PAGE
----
“I said, ‘Shit, this might be fun. Let’s go meet Fred Hermann.’ And we did. And Fred was a very unlikely character; he was an old minor-league pitcher who had had a few too many peanuts and popcorn and beer, and sort of looked like the creature that lived under the stadium. He was really a good guy, but he was a really different character. It was without a doubt the toughest negotiation I’d ever had.”
Hermann got the price he wanted, and Kerr set about revitalizing the Canadians. This meant pumping money, with minority owner Jeff Mooney, into renovations at Nat Bailey Stadium. Mooney, who has been president of A&W Food Services of Canada Inc. since 1991, said he and Kerr were motivated by the thought of the city losing its only professional baseball team. At that point, many minor-league franchises in Canada were moving to the U.S.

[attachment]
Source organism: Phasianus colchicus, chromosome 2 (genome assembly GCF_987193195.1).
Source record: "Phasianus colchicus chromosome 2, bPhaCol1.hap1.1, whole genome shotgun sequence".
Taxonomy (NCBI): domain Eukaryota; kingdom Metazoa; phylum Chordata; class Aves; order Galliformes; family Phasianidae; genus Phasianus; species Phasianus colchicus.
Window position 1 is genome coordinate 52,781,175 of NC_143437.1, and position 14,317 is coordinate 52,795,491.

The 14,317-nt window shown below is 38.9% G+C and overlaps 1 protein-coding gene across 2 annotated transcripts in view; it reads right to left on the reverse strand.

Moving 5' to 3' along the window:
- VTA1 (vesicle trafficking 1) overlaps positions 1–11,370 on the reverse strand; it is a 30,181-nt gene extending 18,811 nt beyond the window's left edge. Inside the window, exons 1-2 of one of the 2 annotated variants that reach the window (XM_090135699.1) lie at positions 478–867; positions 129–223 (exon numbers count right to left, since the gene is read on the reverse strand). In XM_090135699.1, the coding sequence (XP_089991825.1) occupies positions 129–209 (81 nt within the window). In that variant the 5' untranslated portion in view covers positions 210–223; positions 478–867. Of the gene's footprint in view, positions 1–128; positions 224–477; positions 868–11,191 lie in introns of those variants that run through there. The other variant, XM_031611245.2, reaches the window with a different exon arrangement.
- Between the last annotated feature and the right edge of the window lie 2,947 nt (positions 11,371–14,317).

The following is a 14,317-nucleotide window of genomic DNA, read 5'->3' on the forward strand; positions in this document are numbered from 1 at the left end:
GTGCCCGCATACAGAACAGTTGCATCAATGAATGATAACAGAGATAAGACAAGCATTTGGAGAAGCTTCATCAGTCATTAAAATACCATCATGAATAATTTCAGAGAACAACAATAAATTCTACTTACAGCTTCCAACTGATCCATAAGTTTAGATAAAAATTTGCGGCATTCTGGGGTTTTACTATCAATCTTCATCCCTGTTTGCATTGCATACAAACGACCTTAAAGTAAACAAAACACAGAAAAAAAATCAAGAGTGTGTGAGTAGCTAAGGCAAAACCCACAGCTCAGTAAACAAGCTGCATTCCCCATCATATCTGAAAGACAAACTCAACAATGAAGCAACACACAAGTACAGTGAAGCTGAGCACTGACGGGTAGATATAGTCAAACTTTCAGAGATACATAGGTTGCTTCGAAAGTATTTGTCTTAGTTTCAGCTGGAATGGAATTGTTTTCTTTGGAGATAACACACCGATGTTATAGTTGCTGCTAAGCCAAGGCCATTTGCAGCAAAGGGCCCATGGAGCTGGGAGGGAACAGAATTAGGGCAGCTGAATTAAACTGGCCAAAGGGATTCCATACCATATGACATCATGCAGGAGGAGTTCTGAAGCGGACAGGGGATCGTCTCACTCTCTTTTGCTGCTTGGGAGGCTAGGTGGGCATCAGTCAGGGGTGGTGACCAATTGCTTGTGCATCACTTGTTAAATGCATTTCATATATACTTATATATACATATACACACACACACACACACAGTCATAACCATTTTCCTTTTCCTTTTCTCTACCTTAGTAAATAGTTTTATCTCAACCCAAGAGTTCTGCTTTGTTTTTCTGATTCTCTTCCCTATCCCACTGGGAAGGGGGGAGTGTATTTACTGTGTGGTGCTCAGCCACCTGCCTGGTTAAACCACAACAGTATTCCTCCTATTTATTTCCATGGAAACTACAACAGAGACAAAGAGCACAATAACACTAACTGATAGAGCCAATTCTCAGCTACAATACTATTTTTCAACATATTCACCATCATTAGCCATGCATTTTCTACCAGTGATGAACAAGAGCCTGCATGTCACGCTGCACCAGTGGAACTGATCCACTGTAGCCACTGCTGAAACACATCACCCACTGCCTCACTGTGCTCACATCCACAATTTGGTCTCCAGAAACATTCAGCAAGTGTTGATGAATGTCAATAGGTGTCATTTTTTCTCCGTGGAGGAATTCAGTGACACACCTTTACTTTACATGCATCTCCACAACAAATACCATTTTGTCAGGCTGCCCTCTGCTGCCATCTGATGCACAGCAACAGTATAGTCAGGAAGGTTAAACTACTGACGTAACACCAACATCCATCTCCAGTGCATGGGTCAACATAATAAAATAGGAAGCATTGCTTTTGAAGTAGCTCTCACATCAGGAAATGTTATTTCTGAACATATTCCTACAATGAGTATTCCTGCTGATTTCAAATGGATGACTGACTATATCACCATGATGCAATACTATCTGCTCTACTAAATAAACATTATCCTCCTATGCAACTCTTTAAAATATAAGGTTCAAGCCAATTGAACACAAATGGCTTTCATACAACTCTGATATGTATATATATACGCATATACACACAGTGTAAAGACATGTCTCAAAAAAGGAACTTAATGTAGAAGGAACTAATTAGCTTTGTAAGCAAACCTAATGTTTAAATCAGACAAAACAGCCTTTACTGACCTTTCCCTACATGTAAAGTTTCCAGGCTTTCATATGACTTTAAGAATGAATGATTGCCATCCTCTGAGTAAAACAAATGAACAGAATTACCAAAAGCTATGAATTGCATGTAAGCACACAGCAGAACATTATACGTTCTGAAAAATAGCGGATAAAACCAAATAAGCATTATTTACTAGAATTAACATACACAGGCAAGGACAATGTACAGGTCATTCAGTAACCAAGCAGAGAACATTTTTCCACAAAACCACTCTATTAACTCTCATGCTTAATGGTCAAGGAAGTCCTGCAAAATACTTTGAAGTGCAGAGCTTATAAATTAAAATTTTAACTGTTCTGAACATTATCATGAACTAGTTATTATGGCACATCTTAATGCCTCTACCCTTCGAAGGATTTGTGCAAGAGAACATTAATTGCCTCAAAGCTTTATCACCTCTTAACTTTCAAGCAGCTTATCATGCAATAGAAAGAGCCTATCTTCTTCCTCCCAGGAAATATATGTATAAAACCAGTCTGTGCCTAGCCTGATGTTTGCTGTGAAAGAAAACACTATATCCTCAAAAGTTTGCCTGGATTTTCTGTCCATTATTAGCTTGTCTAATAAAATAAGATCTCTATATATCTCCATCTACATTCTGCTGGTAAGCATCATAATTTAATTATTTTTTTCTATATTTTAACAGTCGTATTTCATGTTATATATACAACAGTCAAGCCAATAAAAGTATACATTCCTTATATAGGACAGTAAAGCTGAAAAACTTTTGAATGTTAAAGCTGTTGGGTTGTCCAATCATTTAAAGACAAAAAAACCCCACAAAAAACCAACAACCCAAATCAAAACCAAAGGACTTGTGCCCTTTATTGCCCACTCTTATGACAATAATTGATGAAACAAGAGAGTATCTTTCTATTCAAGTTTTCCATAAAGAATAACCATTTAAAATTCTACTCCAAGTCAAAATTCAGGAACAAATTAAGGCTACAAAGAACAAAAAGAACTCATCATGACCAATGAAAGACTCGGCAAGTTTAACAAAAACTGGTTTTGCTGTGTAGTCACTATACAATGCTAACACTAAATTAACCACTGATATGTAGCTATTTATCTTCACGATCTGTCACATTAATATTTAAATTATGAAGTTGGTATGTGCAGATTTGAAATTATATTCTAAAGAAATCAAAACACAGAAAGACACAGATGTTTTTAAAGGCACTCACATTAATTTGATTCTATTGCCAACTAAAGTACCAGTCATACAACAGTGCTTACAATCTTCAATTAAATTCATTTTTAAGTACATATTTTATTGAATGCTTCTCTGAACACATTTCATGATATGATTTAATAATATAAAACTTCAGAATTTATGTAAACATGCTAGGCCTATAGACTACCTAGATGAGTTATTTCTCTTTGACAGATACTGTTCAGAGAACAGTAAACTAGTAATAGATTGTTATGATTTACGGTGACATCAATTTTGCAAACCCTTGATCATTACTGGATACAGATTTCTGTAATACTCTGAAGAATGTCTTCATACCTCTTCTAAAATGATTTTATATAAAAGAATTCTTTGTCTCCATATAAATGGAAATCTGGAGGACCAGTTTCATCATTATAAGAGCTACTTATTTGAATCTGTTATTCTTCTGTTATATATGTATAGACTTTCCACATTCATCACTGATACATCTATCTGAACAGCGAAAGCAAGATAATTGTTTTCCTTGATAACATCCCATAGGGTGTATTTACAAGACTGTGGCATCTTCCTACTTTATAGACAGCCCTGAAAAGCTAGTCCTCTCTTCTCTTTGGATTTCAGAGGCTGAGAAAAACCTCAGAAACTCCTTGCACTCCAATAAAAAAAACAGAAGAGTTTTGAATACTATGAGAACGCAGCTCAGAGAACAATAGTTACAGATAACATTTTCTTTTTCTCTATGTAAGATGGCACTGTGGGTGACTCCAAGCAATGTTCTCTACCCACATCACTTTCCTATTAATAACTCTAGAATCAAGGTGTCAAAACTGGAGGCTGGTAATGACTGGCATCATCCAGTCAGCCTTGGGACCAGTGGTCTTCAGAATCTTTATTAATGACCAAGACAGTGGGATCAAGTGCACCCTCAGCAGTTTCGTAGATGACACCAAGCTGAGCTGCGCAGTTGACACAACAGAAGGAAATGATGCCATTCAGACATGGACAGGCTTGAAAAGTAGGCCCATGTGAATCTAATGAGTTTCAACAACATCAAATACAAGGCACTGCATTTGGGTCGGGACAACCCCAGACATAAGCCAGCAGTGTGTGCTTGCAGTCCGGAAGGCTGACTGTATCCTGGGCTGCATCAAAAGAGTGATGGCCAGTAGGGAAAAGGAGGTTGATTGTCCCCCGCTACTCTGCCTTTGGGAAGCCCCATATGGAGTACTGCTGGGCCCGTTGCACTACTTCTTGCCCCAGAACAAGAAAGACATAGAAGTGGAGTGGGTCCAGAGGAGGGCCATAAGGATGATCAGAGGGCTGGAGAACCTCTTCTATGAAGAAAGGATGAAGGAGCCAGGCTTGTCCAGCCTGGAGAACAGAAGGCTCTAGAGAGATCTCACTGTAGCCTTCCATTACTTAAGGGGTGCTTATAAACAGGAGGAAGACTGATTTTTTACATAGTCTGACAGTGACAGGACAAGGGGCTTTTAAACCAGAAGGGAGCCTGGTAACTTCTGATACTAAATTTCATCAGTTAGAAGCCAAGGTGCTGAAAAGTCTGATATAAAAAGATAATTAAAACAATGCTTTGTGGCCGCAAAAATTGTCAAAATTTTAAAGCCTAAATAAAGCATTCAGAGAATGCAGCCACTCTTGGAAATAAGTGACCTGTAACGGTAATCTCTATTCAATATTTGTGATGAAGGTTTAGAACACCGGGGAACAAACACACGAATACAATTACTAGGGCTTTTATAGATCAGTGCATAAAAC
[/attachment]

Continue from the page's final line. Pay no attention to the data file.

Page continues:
“One of the things that we both said at the time was that it was clear to us that this was an investment of the heart and not necessarily of the head,” Mooney said. “Because it was about saving baseball in Vancouver.”
In 2014, after more than four decades in the lumber business, Kerr sold his stake in Lignum for $4 million. Looking back on his career, he doesn’t have a lot of regrets and has enjoyed his life path, he said.
“I don’t have anything that I would specifically say, ‘Geez, I wish I would have done this.’ There was a time in my life when I wish I could’ve gone back to San Francisco and got into the advertising business. But this life has turned out to be much more fulfilling, and I think the situation I’m in now is a lot better than what it would have been if I just would have been an ad guy my whole life.” •